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12 Responses to STUTZMAN WOULD HAVE LET GM FAIL – SO MUCH FOR JOBS

  1. Charlotte,

    I for one am glad that Mr. Stutzman would not have voted in favor of bailing out GM. I was really angry when Mark Souder voted in favor of bailing out GM. GM should have been allowed to fail and in my opinion it will likley fail at some point anyway.

    I am a small business owner in this Congressional District. In fact I am CPA and in my business I advise small business owners each and every day. I have discussed the GM bailout with other business owners and I have to say that the vast majority of them oppose the bailout of GM.

    Mike Sylvester

  2. Mike:

    I know there are those who would support Stutzman’s position. But again, I find it interesting – heck, hypocritical – that he would have voted against a government loan bailout to GM (and the other automakers) and then turn around and take government farm subsidies which are a form of “bail out” and don’t have to be repaid – unlike the GM loan.

    His continued protestations that he is “forced by law” to do so are inaccurate. Applications must be made for the subsidies. The government does not contact farmers and simply tell them they have to take money.

  3. john b. kalb says:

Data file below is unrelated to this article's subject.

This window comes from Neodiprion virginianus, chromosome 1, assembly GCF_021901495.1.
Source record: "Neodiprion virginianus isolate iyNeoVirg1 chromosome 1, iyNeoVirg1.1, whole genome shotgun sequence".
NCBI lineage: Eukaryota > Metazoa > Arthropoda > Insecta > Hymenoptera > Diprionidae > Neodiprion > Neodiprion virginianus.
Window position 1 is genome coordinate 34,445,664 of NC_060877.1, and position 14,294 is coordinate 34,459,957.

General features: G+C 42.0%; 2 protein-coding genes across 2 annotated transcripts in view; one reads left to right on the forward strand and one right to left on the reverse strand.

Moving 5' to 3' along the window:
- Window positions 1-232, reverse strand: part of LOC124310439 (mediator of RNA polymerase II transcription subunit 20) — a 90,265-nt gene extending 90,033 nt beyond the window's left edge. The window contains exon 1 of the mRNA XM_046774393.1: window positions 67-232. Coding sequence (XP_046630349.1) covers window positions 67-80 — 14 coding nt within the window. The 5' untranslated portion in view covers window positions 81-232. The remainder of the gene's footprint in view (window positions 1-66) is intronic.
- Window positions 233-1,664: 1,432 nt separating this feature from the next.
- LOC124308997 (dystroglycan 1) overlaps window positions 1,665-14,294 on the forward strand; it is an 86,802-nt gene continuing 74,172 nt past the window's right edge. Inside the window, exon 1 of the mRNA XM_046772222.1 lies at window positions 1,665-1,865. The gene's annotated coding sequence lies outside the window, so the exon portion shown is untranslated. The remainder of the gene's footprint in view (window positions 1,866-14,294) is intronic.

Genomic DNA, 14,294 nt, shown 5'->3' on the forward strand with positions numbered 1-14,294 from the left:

Charlotte – The first bail-out of Chrysler was a very big mistake and the most recent was an even bigger one. I called on three Chrysler facilities in Indiana when I was working – They were the most union-damaged operations in Northeast Indiana and the two GM facilities (one in Muncie and one in Marion were close seconds. The UAW is now being “propped” up by the federal government – which just leads to more losses. Just wait and see – I will be able to again say “I told you so”, unless our country makes a very sharp U-Turn in a little over three weeks.
    I am in full agreement with Marlin Stutzman’s feelings about ALL props – including the failed farm program – did you know that there are now more persons working in the Agricultural bureaucracy than are working in farming in our country. What a farce!

  4. John:

    Do you not find anything contradictory in Stutzman’s positions? He opposes loans to bailout the auto industry, but he accepts “free” farm subsidies while he rails against them?

    I am not saying he can’t take a position against the bail out. I am saying he is talking out of both sides of his mouth. Like I said to Mike, he continues to say he is forced by law to take the subsidies. This simply isn’t true. I was married to a farmer for years, and we (or rather his parents) got paid not to grow certain crops at certain times.

    Criteria is established and applications must be made. The money just doesn’t magically appear in a bank account.

  5. iceironman says: